Does music taste define personality?

THE cliché is “show me your friends and I will tell you who you are,” but this time, it has been redefined to “tell me your music and I will tell you who you are”.

Music is universal, but stereotypes have been created among the different genres of music, as certain types of rhythms draw a certain type of crowd to it.

But does listening to or singing hip-hop make you hip? Or does listening to sungura make someone backward or with a strong rural background?.

In the same breath that people have associated professions with certain behaviour or certain hairstyles with certain characters, so have they also likened behaviour with music?.

After third-year University of Zimbabwe student, Kranos Nyangari, committed suicide at the beginning of the year the parents blamed hip-hop music for influencing his son to kill himself.

The father, Wilbert Nyangari said his late son did not know what he was doing as he was under some demonic influences that had been initiated through hip-hop music.

“The day he was introduced to this music is when all things went wrong,” Nyangari was quoted then. But does the type of music someone listens to define a person and/or influence their behaviour?

Zimbabwe hip-hop artists like Desmond Chideme “Stunner” and Mudiwa “hood” Mutandwa, always want to portray themselves as the “cool” boys in town. Even if they are not listed amongst the country’s richest, they sing about having money and “bowling” in town.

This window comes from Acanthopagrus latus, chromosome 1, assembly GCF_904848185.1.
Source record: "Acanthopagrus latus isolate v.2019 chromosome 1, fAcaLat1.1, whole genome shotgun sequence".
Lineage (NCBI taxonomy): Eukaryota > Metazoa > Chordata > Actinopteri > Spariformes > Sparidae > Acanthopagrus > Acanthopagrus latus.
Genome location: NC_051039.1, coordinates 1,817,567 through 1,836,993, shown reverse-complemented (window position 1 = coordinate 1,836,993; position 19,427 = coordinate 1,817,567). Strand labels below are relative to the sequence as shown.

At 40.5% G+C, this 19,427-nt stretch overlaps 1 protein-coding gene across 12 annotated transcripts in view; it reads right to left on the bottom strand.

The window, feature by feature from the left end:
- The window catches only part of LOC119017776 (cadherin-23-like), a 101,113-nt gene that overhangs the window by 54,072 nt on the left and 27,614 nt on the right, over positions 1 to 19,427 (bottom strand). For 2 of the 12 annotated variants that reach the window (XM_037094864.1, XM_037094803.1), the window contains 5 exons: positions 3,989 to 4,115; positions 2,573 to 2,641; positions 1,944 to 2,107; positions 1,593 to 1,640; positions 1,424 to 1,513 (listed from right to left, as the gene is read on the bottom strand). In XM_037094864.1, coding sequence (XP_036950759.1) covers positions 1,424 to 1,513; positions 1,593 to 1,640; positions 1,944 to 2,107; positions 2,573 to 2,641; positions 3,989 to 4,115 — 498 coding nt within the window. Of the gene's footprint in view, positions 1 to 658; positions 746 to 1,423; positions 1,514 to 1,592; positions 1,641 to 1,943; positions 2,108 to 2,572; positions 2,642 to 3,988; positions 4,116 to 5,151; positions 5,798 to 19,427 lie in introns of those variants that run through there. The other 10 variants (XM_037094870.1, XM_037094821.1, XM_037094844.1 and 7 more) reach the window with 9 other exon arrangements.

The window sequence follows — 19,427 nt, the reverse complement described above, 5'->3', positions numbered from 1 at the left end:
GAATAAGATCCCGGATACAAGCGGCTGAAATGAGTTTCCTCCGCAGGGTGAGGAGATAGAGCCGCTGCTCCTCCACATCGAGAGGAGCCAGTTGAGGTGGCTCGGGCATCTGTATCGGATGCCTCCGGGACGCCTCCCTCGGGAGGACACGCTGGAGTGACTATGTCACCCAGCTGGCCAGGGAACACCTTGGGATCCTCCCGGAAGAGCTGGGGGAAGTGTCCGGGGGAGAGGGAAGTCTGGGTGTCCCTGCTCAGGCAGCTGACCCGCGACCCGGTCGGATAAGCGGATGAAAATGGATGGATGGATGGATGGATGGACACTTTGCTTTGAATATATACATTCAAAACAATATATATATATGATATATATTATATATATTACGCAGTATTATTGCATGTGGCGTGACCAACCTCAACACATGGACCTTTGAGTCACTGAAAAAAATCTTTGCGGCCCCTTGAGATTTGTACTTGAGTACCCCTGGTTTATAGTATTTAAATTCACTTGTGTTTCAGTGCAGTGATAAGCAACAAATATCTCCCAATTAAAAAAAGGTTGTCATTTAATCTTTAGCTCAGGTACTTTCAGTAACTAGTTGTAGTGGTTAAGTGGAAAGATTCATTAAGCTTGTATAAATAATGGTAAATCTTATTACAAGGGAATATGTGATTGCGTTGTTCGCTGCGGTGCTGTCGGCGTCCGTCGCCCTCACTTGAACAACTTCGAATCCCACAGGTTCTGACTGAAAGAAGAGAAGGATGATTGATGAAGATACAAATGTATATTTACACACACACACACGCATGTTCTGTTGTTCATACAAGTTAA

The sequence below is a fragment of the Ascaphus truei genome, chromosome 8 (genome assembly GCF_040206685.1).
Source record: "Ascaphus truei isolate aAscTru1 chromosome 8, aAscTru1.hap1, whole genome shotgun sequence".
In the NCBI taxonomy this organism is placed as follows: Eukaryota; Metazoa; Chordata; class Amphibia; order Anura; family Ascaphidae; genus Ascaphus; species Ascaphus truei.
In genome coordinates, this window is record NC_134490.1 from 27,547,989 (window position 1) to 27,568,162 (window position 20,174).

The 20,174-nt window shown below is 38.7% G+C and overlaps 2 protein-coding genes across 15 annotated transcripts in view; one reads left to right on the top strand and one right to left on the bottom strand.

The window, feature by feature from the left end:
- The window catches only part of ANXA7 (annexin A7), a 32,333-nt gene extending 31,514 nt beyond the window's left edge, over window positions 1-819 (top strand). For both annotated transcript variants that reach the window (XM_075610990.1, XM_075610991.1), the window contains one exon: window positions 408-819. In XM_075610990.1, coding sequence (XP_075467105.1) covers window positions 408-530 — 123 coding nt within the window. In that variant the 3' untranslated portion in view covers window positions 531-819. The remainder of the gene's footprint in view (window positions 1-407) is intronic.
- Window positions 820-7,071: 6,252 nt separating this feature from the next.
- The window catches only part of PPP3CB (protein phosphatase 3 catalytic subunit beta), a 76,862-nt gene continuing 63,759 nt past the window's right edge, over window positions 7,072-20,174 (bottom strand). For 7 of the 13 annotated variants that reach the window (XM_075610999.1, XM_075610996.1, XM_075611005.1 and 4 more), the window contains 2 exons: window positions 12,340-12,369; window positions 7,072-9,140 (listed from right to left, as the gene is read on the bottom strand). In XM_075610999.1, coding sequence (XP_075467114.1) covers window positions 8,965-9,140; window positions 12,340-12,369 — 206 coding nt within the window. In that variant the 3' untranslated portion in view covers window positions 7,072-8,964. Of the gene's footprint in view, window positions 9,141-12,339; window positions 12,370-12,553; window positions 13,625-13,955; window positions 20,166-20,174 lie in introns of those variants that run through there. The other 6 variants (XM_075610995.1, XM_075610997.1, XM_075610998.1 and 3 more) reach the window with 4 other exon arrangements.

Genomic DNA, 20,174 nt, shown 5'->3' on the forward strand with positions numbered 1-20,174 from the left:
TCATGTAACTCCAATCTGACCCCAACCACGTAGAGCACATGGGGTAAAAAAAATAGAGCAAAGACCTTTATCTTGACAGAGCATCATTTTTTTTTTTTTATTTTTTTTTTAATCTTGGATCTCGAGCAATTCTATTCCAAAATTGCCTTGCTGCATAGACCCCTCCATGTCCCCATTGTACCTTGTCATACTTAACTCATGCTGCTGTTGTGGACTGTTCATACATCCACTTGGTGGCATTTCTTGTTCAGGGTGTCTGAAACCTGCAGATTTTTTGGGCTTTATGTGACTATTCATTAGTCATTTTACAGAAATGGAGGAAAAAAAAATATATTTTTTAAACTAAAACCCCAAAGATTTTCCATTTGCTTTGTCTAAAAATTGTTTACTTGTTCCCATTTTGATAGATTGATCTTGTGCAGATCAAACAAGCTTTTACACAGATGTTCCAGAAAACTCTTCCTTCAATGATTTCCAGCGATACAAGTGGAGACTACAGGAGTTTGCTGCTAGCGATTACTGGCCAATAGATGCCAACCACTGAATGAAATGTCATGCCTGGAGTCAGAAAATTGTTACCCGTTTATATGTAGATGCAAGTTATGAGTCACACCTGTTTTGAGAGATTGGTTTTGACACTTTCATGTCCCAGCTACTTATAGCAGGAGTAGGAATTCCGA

Stunner refers to himself as a “shark”; something only those who care to listen to his songs can understand what it means. The artist also sings about dressing good and dissing other people.
Though Mudiwa sings gospel, because his music is hip-hop gospel, he is seen as Stunner’s competitor, as they are always clashing.

And in their videos they out with flashy cars, money and will be partying. Some of the fans are just taken as wannabes who have nothing in the bag but act like they are rich, walking around with dropped pants and headphones on their heads.

And then there was dancehall. Zimbabwe dancehall has taken the music scene by storm with the artists creating controversies on their road to fame.

This genre has appealed to a huge public, with the lyrics differing from being bedroom antics to ghetto life and getting wasted.
It has been associated with rowdiness, as the artists are often accused of being under the influence of drugs and alcohol. And even getting to a point of fighting on stage like Seh Calaz and Soul Jah Love.

They also have been in conflict with promoters after failing to show up for shows like Soul Jah Love and Lady Squanda.
Is it a coincidence that most of the male dancehall artists in
Zimbabwe have dreadlocks.

There is also the good old sungura sound, which is usually associated with people from the farms. But, a point to note in this case is that the music also appeals to company executives, and other rich people, who play the music in their cars.

However, for sungura there is lack of creativity in most of the videos, where usually there are dancers wearing bright coloured shirts dancing on top of a hill or on some dusty platform
The late Tongai “Dhewa” Moyo, however, represented a different type of sungura, with his flamboyance and his dress code.

Another type of music that has received a lot of stereotyping is the traditional music or the mbira music, which is associated with things to do with the ancestral spirits and spirit mediums.
This is potrayed by the way the artists dress, as they prefer dressing in traditional gear and no shoes.

The artists even sometimes go to the extent of acting like they are in a trance. Then there is jazz, which is associated with the mature and there is no vigour. —Bridget Mananavire

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